Dopamine Neurotransmission in the Ventral Tegmental Area Promotes Active Forgetting of Cocaine-Associated Memory

  • Fernando Castillo Díaz
  • Micaela A. Hernandez
  • Tomas Capellá
  • Jorge H. MedinaEmail author


Dopamine (DA) neurons in the ventral tegmental area (VTA) are well-known components of the brain involved in reward-related behaviors and participate in the generation of new memories. Much attention has been focused to understand how DA neurons integrate a diversity of afferent signals with local excitatory and inhibitory influences regulated by somatodendritic release of dopamine. However, the mechanisms that actively forget rewarding information are still terra incognita. Using rodents in the conditioned place preference (CPP) behavioral task, we show that during acquisition D1-type DA receptors (D1R) in the VTA are crucial components of a neural circuit involving the hippocampus that induces active forgetting of cocaine-associated long-term memory, while VTA and nucleus accumbens (NAc) D1R are required for its formation. Inhibition of VTA D1R results in increased activation of VTA ERK1/2 and in prolonging memory storage of cocaine-place association in an ERK-dependent manner. Moreover, intra-VTA infusion of a specific D1 agonist induces forgetting of cocaine-associated consolidated memory. In contrast, D1R in the NAc shell, medial prefrontal cortex, or amygdala appear not to participate in the maintenance of cocaine-associated memory. Our present results suggest that at the moment of learning D1R-mediated neurotransmission in the VTA actively participates in at least two processes affecting the fate of appetitive memory: its consolidation involving NAc shell DA neurotransmission and its forgetting via DA activation of the hippocampus.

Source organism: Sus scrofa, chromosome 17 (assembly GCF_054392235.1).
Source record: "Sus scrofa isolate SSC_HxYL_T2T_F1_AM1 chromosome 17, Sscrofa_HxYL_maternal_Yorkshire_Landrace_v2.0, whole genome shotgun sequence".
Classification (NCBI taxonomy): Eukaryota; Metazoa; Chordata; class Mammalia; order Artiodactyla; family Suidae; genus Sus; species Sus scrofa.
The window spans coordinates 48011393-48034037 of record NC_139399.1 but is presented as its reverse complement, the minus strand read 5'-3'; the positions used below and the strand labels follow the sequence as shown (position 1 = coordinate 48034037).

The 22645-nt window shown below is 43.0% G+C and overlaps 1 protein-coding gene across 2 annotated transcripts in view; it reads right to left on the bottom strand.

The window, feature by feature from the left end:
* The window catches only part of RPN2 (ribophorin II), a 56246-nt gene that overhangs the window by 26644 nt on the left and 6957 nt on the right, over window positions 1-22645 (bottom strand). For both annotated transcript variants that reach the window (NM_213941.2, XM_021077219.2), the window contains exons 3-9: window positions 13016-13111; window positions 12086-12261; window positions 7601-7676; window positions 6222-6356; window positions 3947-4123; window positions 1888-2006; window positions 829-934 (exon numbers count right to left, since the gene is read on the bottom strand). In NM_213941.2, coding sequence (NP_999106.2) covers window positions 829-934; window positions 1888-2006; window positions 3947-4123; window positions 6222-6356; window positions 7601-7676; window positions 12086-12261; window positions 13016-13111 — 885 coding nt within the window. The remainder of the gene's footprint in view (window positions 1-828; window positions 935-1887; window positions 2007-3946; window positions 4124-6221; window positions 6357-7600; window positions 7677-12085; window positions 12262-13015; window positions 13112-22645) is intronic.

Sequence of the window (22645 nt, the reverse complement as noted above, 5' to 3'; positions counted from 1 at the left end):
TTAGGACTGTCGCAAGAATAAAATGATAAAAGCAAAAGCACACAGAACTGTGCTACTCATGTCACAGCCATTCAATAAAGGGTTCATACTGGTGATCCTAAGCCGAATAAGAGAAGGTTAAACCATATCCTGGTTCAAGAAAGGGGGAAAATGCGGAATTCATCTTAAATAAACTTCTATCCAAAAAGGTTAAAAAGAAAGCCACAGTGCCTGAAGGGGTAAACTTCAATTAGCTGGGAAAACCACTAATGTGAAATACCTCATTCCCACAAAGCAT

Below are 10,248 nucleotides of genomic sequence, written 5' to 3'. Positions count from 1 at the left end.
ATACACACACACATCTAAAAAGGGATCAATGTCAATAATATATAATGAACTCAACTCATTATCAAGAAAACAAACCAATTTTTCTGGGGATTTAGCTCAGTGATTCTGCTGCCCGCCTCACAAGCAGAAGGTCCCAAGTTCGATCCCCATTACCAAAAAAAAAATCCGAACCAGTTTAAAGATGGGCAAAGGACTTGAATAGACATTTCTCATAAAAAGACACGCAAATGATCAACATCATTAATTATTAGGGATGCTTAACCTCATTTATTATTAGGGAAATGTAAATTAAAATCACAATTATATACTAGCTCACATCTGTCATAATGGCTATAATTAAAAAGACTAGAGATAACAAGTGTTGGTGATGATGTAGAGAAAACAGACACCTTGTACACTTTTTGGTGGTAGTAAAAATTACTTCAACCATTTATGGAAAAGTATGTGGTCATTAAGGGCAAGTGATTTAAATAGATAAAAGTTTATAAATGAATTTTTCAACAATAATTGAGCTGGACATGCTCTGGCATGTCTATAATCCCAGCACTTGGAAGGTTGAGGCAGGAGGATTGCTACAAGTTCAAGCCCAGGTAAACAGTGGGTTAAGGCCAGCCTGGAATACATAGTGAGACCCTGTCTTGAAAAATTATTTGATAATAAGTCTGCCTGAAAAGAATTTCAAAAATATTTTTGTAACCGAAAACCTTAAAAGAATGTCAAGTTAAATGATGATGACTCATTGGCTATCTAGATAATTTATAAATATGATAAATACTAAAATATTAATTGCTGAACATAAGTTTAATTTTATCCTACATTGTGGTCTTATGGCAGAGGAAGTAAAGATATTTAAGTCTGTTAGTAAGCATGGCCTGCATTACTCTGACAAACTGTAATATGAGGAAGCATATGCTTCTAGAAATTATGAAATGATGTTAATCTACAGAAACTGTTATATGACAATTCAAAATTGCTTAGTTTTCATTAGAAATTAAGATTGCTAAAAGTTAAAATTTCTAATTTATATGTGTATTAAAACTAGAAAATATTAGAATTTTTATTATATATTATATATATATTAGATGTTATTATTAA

Forgetting Dopamine VTA Cocaine Memory 



We thank Dr. Cynthia Katche, Ana Belén de Landeta and Magdalena Pereyra for their help with the biochemistry experiments and daily work in general.

Funding Information

This study was supported by grants from Agencia Nacional de Promoción Científica y Tecnológica (ANPCyT, Argentina) to JHM; nos. 2013–0335 and 2016-0034; Universidad de Buenos Aires (UBACyT, Argentina) 2014–2017 and the Argentina National Research Council (Consejo Nacional de Investigaciones Científicas y Técnicas, CONICET).

Compliance with Ethical Standards

Conflict of Interest

The authors declare that they have no conflict of interest.

Supplementary material

12035_2019_1516_Fig6_ESM.png (717 kb)
Figure S1

Histological analysis of cannulae placement. Schematic illustration of the injections sites in the intended areas. Top: VTA, hippocampus and mPFC; Bottom: NAc and BLA. Coordinates were measured from Bregma taken from the atlas of Paxinos and Watson (2005). (PNG 717 kb)

12035_2019_1516_MOESM1_ESM.tif (8.8 mb)
High Resolution Image (TIF 8982 kb)


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© Springer Science+Business Media, LLC, part of Springer Nature 2019

Authors and Affiliations

  1. 1.Instituto de Biología Celular y Neurociencias, Facultad de MedicinaUniversidad de Buenos AiresBuenos AiresArgentina

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